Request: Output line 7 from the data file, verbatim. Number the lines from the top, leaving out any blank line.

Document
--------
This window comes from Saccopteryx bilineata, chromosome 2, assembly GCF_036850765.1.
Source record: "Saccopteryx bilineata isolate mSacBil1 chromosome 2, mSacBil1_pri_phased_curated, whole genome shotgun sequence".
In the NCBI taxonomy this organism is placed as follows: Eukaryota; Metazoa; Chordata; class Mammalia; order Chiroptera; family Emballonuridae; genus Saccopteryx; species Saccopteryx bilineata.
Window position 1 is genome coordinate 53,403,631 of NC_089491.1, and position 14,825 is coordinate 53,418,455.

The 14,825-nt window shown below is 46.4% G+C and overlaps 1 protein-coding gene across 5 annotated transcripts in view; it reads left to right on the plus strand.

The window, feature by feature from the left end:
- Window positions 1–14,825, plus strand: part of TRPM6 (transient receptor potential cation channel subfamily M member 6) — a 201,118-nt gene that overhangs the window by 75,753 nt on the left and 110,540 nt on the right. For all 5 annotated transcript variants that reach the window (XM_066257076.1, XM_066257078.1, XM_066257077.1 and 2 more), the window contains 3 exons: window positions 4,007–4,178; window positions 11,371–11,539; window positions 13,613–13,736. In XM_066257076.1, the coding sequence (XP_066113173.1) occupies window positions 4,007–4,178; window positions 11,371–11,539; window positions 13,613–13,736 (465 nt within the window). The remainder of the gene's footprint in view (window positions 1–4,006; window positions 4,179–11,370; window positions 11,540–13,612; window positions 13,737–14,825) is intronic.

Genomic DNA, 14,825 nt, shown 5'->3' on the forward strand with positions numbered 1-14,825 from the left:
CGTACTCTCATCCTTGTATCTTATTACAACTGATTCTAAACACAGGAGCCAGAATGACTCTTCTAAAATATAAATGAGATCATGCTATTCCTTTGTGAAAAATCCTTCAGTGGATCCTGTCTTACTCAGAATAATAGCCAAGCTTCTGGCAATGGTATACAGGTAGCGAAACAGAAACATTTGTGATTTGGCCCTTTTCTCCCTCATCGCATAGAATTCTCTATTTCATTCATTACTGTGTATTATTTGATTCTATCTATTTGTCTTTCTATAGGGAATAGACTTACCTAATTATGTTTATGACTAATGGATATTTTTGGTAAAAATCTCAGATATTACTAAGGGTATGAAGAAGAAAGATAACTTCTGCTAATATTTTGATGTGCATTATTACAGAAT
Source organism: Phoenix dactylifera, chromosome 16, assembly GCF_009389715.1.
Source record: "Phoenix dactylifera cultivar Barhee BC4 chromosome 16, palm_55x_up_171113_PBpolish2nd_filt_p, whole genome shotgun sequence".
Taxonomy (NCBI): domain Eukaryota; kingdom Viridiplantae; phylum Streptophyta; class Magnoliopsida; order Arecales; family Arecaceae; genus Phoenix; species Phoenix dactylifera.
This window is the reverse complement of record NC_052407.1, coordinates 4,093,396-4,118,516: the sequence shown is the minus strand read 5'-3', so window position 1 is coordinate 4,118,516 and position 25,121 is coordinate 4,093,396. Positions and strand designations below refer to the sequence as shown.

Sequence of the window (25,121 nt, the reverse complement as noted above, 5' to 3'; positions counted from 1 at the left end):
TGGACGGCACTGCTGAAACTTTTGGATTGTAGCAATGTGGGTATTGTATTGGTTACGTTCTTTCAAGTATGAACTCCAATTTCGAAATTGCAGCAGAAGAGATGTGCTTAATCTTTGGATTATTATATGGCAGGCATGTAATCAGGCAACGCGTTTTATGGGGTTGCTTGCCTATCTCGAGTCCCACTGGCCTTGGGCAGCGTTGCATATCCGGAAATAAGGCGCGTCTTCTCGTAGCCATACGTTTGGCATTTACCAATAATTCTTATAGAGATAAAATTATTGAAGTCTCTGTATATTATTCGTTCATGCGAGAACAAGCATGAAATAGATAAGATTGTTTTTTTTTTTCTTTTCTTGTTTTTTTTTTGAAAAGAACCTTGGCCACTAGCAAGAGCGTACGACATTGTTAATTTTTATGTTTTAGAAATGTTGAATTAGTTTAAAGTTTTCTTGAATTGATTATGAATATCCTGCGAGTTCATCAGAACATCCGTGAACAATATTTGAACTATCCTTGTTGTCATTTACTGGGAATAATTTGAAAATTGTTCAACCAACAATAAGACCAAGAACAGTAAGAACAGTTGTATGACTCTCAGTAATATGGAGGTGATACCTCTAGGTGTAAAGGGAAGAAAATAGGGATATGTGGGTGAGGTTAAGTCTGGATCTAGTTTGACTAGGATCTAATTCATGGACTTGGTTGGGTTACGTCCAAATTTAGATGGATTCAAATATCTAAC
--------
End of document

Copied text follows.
- Window positions 1–14,825, plus strand: part of TRPM6 (transient receptor potential cation channel subfamily M member 6) — a 201,118-nt gene that overhangs the window by 75,753 nt on the left and 110,540 nt on the right. For all 5 annotated transcript variants that reach the window (XM_066257076.1, XM_066257078.1, XM_066257077.1 and 2 more), the window contains 3 exons: window positions 4,007–4,178; window positions 11,371–11,539; window positions 13,613–13,736. In XM_066257076.1, the coding sequence (XP_066113173.1) occupies window positions 4,007–4,178; window positions 11,371–11,539; window positions 13,613–13,736 (465 nt within the window). The remainder of the gene's footprint in view (window positions 1–4,006; window positions 4,179–11,370; window positions 11,540–13,612; window positions 13,737–14,825) is intronic.